When this movie first starts, you wonder why the filmmaker, James Toback, keeps looping the Mike’s interview and putting him in little boxes and showing Iron Mike walking along the beach.  It’s because you’re litterally going to be sitting in Mike’s living room for the next 90 minutes are so.  Sounds kinda boring, but its fascinating.

Mike Tyson has had this sort of whirlwind life and when you see it through his eyes, you wonder if you could’ve dealth with it any better.  This is a side of the champ you’ve never seen.  Mike talking about how he was afraid to get beat up in school.  Can you imagine?  Mike Tyson, afraid of getting hit?

Some highlights include, Mike crying (yes, crying) when talking about his late first trainer.  It clearly traumatized him for life.  Another is when he talks about Don King and how angry he is at him.  I never knew he finally beat him up.  (How did King survive that?)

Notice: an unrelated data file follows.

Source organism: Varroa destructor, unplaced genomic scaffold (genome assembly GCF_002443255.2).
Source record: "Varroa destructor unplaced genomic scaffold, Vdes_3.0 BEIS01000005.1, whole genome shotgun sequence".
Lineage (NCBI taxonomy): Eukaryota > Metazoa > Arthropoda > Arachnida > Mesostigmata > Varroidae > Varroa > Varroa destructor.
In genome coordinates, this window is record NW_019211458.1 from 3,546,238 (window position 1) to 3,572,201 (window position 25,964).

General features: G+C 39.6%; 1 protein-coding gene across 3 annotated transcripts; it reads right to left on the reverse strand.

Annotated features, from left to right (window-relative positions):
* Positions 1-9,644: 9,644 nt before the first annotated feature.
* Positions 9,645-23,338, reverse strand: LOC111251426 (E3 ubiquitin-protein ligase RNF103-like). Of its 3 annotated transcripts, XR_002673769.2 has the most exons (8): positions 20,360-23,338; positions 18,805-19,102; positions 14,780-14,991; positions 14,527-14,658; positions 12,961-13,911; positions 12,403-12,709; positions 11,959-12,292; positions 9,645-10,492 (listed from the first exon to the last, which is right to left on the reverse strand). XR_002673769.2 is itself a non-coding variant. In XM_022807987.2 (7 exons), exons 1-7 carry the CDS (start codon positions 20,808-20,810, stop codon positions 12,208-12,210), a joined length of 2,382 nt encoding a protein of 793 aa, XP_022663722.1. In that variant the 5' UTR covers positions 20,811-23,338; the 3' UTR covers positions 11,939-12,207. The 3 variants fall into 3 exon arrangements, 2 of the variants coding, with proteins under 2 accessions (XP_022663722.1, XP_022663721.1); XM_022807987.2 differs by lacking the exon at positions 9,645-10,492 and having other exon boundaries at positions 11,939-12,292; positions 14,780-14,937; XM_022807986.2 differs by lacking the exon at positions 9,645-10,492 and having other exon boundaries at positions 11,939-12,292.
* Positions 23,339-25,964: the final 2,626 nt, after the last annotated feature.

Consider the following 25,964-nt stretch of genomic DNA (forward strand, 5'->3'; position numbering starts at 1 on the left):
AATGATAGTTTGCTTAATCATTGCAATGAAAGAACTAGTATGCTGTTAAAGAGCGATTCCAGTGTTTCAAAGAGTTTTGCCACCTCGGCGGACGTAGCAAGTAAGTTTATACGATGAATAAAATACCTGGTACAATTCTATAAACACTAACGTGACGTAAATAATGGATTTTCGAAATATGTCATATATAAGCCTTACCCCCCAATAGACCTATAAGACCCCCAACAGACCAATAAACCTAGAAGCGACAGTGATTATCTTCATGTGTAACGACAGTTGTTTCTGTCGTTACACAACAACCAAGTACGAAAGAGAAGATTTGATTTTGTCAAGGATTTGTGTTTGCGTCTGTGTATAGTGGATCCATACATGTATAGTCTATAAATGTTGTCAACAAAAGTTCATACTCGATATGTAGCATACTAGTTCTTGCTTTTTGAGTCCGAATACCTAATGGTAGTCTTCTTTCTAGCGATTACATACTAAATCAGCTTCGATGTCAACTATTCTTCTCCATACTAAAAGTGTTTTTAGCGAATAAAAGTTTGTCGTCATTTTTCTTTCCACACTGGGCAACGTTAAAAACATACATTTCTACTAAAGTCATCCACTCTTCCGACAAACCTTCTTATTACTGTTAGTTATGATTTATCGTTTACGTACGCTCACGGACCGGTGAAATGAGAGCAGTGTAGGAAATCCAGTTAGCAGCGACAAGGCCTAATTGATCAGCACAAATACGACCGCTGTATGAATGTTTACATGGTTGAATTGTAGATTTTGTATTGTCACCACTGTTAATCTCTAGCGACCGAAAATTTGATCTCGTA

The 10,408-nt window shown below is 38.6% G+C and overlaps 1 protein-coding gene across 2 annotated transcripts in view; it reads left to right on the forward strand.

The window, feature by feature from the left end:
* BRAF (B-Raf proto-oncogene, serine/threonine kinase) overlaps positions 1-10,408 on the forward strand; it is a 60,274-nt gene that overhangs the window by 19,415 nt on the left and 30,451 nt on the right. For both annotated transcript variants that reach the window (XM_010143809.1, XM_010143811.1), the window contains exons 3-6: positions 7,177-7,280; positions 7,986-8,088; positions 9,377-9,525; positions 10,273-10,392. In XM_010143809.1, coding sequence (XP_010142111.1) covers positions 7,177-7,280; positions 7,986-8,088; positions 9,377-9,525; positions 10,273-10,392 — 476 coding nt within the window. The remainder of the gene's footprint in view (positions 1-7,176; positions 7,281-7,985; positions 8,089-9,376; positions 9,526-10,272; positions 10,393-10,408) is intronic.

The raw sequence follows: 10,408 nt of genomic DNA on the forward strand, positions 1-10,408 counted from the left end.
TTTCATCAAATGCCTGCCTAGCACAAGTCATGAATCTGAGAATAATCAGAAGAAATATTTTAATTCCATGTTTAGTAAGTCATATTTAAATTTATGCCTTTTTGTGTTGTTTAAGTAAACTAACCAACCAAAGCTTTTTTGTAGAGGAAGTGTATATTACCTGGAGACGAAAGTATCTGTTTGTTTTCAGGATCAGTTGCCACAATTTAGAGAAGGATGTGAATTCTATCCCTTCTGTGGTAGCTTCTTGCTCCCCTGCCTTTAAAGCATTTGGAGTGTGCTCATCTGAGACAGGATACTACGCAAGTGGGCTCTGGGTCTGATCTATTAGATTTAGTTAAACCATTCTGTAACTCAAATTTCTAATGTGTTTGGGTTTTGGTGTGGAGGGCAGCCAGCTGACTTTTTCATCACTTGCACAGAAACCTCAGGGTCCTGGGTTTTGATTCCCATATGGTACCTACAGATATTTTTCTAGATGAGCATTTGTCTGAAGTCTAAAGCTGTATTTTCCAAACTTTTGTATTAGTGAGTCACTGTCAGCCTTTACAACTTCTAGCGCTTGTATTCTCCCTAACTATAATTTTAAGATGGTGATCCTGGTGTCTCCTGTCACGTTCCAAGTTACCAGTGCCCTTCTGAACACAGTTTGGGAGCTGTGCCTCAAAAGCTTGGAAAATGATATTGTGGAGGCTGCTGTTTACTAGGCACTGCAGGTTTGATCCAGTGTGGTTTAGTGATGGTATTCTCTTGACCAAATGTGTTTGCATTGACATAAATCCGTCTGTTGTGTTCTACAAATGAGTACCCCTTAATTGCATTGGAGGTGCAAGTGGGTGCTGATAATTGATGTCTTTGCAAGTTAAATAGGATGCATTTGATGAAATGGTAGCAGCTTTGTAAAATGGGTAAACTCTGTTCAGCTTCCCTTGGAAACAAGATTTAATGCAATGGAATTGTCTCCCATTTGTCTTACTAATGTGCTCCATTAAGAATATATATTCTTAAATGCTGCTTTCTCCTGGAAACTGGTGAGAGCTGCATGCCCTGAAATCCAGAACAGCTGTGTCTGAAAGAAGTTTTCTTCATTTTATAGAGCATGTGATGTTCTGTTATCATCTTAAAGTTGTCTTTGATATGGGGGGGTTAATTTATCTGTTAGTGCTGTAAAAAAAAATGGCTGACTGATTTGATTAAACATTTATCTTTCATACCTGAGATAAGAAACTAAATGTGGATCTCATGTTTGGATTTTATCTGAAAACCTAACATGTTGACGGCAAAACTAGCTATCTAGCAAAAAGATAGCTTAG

Also, you get a different perspective from the ear biting incident.  Doesn’t really save Mike’s rep, but there are some mitigating circumstances there.  Hollyfield was headbutting him in the face the entire fight.

It’s amazing to see him go from the streets of Brooklyn, to a world-renown figure worth millions, back to a guy just fighting to make a buck.  You wonder if he, even now, understands it all.  But clearly, Tyson has grown.  And while the documentary is from Tyson’s perspective and gives a pretty glowing view of him, it feels pretty genuine.

I give it 7 keggers out of 10.  Worth seeing.